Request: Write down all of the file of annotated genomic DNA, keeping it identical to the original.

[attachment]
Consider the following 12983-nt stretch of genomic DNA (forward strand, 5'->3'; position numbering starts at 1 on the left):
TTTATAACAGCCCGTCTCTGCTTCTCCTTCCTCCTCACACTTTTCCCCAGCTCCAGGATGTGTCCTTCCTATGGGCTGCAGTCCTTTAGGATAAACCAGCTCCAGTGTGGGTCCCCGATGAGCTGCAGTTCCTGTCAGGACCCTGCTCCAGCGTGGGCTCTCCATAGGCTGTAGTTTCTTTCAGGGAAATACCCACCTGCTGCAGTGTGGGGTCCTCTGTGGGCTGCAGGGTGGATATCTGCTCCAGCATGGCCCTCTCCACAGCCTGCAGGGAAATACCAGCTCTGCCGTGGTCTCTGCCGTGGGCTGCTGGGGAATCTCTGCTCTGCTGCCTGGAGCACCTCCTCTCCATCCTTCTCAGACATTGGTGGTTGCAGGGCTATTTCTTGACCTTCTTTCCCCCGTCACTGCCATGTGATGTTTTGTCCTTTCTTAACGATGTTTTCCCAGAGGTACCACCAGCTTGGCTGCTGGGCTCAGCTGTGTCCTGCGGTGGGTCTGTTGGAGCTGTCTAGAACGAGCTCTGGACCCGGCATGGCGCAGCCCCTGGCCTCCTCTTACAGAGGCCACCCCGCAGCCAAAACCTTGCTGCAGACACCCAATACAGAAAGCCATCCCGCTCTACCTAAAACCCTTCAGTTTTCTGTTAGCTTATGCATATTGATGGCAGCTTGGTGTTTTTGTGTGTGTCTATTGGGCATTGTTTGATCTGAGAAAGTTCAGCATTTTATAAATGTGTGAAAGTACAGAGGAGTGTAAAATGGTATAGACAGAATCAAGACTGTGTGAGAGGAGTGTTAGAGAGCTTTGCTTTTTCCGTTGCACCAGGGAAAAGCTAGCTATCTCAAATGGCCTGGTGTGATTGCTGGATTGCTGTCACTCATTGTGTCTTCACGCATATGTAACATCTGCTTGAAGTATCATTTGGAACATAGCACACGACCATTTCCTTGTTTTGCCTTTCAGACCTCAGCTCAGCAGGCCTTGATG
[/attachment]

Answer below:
Consider the following 12983-nt stretch of genomic DNA (forward strand, 5'->3'; position numbering starts at 1 on the left):
TTTATAACAGCCCGTCTCTGCTTCTCCTTCCTCCTCACACTTTTCCCCAGCTCCAGGATGTGTCCTTCCTATGGGCTGCAGTCCTTTAGGATAAACCAGCTCCAGTGTGGGTCCCCGATGAGCTGCAGTTCCTGTCAGGACCCTGCTCCAGCGTGGGCTCTCCATAGGCTGTAGTTTCTTTCAGGGAAATACCCACCTGCTGCAGTGTGGGGTCCTCTGTGGGCTGCAGGGTGGATATCTGCTCCAGCATGGCCCTCTCCACAGCCTGCAGGGAAATACCAGCTCTGCCGTGGTCTCTGCCGTGGGCTGCTGGGGAATCTCTGCTCTGCTGCCTGGAGCACCTCCTCTCCATCCTTCTCAGACATTGGTGGTTGCAGGGCTATTTCTTGACCTTCTTTCCCCCGTCACTGCCATGTGATGTTTTGTCCTTTCTTAACGATGTTTTCCCAGAGGTACCACCAGCTTGGCTGCTGGGCTCAGCTGTGTCCTGCGGTGGGTCTGTTGGAGCTGTCTAGAACGAGCTCTGGACCCGGCATGGCGCAGCCCCTGGCCTCCTCTTACAGAGGCCACCCCGCAGCCAAAACCTTGCTGCAGACACCCAATACAGAAAGCCATCCCGCTCTACCTAAAACCCTTCAGTTTTCTGTTAGCTTATGCATATTGATGGCAGCTTGGTGTTTTTGTGTGTGTCTATTGGGCATTGTTTGATCTGAGAAAGTTCAGCATTTTATAAATGTGTGAAAGTACAGAGGAGTGTAAAATGGTATAGACAGAATCAAGACTGTGTGAGAGGAGTGTTAGAGAGCTTTGCTTTTTCCGTTGCACCAGGGAAAAGCTAGCTATCTCAAATGGCCTGGTGTGATTGCTGGATTGCTGTCACTCATTGTGTCTTCACGCATATGTAACATCTGCTTGAAGTATCATTTGGAACATAGCACACGACCATTTCCTTGTTTTGCCTTTCAGACCTCAGCTCAGCAGGCCTTGATG